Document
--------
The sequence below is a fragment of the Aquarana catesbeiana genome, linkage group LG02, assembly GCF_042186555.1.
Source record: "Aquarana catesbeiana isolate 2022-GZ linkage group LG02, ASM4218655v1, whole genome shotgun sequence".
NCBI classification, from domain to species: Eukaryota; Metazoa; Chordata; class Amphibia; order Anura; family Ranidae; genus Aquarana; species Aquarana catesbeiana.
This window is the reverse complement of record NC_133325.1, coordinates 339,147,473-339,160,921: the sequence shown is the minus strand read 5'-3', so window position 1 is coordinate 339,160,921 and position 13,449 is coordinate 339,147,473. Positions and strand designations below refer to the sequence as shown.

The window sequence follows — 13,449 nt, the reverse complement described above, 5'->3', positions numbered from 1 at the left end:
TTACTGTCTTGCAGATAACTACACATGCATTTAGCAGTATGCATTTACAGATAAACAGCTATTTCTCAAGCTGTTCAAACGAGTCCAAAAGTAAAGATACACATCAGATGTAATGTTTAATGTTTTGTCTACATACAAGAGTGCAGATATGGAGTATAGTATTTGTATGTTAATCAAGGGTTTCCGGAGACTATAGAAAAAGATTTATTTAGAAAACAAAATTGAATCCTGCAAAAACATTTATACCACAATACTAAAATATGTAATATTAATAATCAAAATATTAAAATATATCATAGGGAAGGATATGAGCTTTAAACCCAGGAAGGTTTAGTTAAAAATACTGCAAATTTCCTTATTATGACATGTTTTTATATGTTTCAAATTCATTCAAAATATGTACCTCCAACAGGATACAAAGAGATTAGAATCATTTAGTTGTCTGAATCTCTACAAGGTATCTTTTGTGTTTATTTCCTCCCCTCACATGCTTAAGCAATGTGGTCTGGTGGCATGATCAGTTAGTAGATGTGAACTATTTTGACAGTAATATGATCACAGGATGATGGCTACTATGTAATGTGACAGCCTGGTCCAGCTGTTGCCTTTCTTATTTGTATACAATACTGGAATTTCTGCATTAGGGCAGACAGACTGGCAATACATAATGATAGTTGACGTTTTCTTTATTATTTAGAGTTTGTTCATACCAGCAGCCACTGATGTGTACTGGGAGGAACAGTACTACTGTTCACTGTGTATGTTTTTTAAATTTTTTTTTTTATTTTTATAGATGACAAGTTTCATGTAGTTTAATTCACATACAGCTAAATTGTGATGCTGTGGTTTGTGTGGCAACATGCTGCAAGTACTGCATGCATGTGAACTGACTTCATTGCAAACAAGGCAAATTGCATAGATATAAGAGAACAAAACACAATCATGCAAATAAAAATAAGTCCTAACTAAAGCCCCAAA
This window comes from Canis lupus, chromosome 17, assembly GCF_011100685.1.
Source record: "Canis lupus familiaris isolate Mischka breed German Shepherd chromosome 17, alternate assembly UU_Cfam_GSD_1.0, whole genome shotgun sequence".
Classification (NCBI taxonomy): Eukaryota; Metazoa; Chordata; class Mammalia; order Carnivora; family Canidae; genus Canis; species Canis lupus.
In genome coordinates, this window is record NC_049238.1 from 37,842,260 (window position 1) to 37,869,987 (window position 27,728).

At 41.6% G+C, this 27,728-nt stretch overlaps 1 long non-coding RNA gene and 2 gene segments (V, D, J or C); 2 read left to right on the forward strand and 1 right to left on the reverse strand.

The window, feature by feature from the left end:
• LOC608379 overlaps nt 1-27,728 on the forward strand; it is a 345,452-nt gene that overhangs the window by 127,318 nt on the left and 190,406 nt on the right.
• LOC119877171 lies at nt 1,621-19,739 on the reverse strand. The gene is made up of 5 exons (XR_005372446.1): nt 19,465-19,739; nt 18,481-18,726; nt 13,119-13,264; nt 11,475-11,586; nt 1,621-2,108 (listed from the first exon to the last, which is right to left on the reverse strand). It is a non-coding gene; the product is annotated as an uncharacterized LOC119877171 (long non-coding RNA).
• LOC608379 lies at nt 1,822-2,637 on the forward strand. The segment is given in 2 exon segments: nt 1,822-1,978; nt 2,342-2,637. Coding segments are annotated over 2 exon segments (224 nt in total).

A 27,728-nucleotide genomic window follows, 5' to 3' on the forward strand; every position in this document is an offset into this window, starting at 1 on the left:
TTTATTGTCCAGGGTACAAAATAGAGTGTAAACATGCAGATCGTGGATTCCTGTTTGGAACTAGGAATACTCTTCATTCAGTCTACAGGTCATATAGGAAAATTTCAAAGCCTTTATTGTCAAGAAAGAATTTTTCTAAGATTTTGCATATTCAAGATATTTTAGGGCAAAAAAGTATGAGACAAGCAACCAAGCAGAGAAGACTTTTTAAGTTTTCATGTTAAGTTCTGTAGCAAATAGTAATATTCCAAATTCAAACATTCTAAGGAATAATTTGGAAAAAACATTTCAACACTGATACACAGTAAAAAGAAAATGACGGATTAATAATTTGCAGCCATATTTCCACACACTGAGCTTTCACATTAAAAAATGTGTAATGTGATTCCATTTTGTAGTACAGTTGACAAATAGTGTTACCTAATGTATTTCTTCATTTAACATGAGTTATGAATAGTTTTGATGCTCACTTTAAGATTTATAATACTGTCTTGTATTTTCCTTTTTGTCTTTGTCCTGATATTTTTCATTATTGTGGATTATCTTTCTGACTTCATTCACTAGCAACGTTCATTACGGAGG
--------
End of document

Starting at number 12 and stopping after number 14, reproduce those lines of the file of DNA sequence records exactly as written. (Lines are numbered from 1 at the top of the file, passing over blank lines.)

The window, feature by feature from the left end:
• LOC608379 overlaps nt 1-27,728 on the forward strand; it is a 345,452-nt gene that overhangs the window by 127,318 nt on the left and 190,406 nt on the right.
• LOC119877171 lies at nt 1,621-19,739 on the reverse strand. The gene is made up of 5 exons (XR_005372446.1): nt 19,465-19,739; nt 18,481-18,726; nt 13,119-13,264; nt 11,475-11,586; nt 1,621-2,108 (listed from the first exon to the last, which is right to left on the reverse strand). It is a non-coding gene; the product is annotated as an uncharacterized LOC119877171 (long non-coding RNA).